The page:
Effect of adding castor oil in the production of total gas and methane production and some fermentation characteristics in laboratory

Abstract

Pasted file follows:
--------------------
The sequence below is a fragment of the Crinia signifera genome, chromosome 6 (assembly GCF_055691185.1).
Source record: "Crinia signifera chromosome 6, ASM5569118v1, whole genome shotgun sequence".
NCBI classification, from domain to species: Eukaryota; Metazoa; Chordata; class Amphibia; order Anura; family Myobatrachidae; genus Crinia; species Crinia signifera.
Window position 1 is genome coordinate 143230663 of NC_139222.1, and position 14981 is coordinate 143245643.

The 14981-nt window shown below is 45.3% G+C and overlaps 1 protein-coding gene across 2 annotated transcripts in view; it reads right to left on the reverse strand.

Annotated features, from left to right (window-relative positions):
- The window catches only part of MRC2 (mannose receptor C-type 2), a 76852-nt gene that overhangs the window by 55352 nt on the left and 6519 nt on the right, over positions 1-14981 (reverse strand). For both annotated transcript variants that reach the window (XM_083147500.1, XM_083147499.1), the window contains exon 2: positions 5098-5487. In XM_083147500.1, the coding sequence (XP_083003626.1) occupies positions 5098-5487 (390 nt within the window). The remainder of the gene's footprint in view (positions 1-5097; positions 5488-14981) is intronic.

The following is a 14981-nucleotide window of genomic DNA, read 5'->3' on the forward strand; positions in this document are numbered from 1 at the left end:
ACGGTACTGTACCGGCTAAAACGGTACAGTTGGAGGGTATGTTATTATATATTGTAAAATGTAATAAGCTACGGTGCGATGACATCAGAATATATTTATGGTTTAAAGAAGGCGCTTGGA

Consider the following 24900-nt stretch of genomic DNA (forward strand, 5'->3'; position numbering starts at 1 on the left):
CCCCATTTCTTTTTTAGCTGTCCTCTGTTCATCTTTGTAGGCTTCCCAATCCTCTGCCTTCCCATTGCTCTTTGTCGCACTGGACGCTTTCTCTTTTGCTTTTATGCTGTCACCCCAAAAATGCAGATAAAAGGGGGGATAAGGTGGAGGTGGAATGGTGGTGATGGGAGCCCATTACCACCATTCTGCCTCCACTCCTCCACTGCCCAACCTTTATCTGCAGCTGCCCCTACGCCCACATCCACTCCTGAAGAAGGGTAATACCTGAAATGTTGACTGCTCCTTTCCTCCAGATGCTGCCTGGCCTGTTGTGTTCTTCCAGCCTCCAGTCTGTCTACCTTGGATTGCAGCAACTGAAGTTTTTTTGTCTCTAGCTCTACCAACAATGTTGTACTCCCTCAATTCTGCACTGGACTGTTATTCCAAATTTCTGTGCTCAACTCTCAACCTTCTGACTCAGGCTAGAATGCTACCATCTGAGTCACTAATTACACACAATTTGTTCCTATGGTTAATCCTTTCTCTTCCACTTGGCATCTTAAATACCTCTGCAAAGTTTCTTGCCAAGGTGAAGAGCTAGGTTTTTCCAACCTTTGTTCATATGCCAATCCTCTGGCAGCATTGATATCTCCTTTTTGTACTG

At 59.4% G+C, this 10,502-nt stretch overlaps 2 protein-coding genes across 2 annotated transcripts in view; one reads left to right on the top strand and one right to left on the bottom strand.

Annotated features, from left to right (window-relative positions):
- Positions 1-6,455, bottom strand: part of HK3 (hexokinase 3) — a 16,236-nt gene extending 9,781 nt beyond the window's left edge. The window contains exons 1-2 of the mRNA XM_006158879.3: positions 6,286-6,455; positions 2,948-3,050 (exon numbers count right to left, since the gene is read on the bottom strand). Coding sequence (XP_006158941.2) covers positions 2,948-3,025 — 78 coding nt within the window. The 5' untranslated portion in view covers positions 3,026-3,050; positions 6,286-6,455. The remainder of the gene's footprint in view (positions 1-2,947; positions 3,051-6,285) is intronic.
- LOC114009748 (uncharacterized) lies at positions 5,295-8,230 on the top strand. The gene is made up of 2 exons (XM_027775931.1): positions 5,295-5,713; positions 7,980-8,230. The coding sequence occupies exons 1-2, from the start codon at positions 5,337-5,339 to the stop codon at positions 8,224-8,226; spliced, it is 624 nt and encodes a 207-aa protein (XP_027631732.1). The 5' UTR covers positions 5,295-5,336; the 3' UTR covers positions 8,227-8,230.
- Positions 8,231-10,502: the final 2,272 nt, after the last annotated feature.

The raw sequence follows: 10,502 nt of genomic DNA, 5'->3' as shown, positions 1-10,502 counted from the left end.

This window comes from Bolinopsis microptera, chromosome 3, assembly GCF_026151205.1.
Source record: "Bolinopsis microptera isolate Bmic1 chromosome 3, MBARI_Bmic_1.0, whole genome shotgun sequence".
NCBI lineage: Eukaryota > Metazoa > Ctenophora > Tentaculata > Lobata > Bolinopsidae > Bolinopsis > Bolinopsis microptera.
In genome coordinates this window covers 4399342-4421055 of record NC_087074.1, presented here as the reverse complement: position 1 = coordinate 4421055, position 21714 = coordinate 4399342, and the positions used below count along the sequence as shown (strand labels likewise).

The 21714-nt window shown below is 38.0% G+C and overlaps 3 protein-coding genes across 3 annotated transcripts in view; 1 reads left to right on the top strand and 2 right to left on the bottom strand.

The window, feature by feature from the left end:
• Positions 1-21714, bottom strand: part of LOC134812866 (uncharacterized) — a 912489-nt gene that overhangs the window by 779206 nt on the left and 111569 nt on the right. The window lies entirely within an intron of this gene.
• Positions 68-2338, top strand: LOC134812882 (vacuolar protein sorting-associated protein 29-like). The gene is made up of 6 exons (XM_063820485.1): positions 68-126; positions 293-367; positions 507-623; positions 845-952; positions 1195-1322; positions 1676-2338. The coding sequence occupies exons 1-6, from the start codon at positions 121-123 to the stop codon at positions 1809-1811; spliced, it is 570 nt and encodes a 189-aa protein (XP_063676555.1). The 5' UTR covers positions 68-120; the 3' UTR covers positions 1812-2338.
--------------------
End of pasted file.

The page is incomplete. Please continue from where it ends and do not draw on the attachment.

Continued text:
This experiment was carried on in animal nutrition laboratories in the Animal Production Department of the Faculty of Agriculture, University of Baghdad/ Jadriya for the period from 1/12/2016 to 1/5/2017, where adding different percentages of castor oil, 0, 70, 140 and 280 Micrometer/ kg dry matter to a mixture of concentrated 20% and alfalfa hay 80% to study the effect on in vitro and methane total gas production and some fermentation characteristics (pH, ammonia nitrogen concentration). Results: Using the gas production technology in the laboratory, a significant reduction (P˂0.01) was found in the total production of gas and methane in T2, T3 and T4, containing 70, 140 and 280 μl/ kg dry matter of CO oil after 12, 24, 48 and 72 hours of incubation period with T1 control (0% CO). For methane production in T2, T3 and T4, a significant decreased (P˂0.01) was recorded in methane production with increase incubation periods from 12 to 72 hour. T1, T2 and T3 showed a significant decreased (P˂0.01) in the pH values after 12 hours of laboratory incubation compared to the treatment T4 and T1 were recorded a significant decreased (P˂0.01) in the pH values after 24 and 48 hours of laboratory incubation compared to the T4 treatment containing 280 μl/ kg dry matter of CO oil. In the same context, T1 and T3 decrease (P˂0.01) in pH values after 72 hours of laboratory incubation compared with T2 and T4 treatments containing 70 and 140 of CO oil respectively. The results showed T3, T4 of the CO oil was recorded with a significant decrease (p˂0.01) in ammonia nitrogen concentration after 12 hours of incubation compared to T1. The results also showed a significant decrease(P ˂0.01) in the ammonia nitrogen concentration of T2 and T4 after 24 hours of laboratory incubation compared to T1 (control) treatment. There were no significant (P˂0.01) in the concentration of nitrogen ammonia after 48, 72 hours from incubation laboratory